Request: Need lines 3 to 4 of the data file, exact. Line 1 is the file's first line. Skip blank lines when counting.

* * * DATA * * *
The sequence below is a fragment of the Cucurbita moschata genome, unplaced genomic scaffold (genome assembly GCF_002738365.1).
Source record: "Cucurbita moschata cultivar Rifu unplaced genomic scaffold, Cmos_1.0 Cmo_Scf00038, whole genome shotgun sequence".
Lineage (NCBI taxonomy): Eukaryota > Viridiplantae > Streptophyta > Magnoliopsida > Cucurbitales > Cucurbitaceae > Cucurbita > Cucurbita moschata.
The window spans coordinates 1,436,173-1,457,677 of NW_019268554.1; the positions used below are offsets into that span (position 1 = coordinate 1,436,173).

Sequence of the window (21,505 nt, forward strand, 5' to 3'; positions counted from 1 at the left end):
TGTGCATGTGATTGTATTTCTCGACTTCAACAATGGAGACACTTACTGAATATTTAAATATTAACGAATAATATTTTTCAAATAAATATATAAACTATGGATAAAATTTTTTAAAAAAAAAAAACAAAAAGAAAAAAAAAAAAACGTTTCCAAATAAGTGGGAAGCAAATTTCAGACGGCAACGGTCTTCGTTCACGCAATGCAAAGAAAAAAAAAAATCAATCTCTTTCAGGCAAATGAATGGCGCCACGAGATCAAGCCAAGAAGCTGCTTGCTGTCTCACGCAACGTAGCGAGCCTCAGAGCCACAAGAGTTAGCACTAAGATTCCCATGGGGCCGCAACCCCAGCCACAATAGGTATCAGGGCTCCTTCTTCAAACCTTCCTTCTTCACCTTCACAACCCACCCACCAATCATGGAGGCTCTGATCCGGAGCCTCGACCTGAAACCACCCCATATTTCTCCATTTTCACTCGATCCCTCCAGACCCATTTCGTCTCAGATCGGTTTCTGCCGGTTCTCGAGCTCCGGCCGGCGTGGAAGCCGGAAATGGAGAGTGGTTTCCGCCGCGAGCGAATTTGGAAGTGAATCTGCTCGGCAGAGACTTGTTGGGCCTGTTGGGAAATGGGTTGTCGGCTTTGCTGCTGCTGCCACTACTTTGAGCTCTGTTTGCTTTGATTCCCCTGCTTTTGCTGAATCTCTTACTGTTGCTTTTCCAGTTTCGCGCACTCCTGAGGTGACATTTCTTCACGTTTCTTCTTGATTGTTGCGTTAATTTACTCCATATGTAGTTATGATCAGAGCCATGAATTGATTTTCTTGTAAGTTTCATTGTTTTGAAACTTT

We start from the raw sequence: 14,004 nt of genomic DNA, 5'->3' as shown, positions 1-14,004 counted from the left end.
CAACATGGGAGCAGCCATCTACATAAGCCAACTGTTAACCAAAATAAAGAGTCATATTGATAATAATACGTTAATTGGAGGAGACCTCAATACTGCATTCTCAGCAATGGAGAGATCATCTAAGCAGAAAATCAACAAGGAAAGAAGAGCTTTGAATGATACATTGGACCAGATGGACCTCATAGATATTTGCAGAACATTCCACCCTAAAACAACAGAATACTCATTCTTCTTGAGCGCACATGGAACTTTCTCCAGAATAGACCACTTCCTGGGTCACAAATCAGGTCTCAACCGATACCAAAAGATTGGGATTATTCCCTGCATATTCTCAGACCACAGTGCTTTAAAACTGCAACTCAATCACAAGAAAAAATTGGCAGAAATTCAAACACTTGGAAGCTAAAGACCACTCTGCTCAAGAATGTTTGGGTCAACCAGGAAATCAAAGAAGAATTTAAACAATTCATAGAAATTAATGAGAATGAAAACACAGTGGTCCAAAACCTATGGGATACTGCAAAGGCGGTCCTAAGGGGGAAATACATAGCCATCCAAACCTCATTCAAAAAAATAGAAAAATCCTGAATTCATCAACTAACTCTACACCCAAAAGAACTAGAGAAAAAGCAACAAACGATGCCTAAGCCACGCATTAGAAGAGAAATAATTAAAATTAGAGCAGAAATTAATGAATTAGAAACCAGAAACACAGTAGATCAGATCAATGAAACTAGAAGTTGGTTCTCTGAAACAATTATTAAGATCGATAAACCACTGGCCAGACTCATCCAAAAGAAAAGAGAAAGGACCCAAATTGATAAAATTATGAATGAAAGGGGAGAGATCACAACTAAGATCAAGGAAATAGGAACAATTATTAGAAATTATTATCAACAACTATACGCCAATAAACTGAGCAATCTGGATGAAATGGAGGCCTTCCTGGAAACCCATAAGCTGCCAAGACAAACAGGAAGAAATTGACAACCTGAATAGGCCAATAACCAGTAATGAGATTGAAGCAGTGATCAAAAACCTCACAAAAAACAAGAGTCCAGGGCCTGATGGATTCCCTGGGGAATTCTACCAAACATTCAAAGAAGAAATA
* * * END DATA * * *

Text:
Lineage (NCBI taxonomy): Eukaryota > Viridiplantae > Streptophyta > Magnoliopsida > Cucurbitales > Cucurbitaceae > Cucurbita > Cucurbita moschata.
The window spans coordinates 1,436,173-1,457,677 of NW_019268554.1; the positions used below are offsets into that span (position 1 = coordinate 1,436,173).